Slums, Sanitation and Misery

For the people living in the Korogocho slums in Nairobi, Kenya, life can be a constant struggle. The threat of disease and unclean drinking water looms in the minds of those who have no other options but to live in areas with broken sewage pipes and “flying toilets.” These unsanitary conditions put the people in Korogocho at risk for health problems and leave them vulnerable to exploitative water companies.

The typical day for someone living in the slums may involve the use of a flying toilet, a plastic bag used to dispose of human waste. While there are some pay-toilets, most people cannot afford the money to use one. As a result, these plastic bags can be found discarded in the streets of the slums among the broken sewer lines.

As the population in Nairobi grows, more slums are popping up. In Kenya, the number of people without access to toilets has risen to 20%. Access to piped water is even lower in urban areas, 38.4% (and 13.4% of the rural population). These numbers are likely to mimic the sanitation circumstances in Nairobi.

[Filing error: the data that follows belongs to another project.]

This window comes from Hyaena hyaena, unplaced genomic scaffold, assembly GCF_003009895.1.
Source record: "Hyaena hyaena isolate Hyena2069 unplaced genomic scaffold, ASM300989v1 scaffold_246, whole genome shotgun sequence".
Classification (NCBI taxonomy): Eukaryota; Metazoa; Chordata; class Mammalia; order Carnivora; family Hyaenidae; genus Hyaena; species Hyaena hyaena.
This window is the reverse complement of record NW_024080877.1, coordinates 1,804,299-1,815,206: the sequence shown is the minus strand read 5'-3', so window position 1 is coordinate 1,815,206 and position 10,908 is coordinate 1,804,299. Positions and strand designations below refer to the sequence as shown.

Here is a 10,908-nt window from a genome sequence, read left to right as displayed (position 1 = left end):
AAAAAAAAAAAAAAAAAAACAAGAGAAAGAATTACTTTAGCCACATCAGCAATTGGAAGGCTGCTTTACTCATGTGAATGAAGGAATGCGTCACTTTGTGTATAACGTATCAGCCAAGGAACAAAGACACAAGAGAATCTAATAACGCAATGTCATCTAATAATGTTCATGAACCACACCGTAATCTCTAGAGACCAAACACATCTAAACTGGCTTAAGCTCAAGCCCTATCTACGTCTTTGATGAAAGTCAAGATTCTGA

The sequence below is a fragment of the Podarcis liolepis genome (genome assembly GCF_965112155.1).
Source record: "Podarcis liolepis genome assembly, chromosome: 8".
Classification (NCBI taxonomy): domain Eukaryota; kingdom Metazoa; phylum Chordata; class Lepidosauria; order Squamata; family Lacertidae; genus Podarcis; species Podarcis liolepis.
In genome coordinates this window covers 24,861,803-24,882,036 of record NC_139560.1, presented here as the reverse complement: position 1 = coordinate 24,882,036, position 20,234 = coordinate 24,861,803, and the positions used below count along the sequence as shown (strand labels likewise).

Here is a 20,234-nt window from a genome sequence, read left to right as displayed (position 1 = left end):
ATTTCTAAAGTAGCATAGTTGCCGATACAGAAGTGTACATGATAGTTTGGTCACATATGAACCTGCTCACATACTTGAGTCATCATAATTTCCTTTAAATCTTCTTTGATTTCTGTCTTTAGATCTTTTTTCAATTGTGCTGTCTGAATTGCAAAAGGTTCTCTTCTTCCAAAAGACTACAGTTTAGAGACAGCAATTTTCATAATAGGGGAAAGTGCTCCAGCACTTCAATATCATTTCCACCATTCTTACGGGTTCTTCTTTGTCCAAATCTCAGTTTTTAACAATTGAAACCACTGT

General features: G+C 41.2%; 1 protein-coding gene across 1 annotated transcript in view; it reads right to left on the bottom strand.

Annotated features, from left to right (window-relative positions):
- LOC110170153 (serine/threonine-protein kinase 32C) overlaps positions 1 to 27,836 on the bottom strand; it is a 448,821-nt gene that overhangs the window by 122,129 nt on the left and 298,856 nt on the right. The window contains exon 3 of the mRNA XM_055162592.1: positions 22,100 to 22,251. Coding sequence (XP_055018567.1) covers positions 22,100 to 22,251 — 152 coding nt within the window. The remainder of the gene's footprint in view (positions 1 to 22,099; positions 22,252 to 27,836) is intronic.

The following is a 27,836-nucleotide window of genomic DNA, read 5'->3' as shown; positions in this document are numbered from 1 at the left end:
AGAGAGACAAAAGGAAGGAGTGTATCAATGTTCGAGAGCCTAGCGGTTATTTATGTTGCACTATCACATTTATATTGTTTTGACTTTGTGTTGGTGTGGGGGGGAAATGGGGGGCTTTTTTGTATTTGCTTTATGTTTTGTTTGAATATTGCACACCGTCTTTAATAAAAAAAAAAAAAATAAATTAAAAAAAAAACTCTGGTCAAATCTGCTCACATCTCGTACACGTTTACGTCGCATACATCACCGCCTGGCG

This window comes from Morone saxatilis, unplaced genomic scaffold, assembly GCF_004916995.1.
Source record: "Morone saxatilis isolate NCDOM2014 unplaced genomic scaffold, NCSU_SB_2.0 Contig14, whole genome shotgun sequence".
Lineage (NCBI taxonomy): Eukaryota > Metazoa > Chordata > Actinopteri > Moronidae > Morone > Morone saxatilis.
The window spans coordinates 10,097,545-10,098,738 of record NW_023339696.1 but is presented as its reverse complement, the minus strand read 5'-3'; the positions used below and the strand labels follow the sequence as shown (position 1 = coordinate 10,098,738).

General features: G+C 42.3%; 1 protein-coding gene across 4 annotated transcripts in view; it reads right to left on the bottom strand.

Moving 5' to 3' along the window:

The health implications of unsanitary water systems are illnesses including malnutrition, diarrhea, cholera and typhoid fever. When water mixes with sewage, it creates a breeding ground for inimical viruses and germs. International health organizations and Kenya’s government are eager to improve sanitation in order to save lives. Currently, one in five African children dies from diarrhea before the age of five.

Simple ways to improve the sanitation system in Korogocho include mobile toilets, bucket removal, and dry composting toilets. However, even these solutions can result in human remains ending up in the Nairobi River. The Kenyan population is expected to increase by one million people every year, which will further exacerbate the struggling water and sanitation system. Until these problems are seriously addressed, Kenyans will continue to endure preventable illnesses.

– Mary Penn

Source: IRIN News
Photo: The Guardian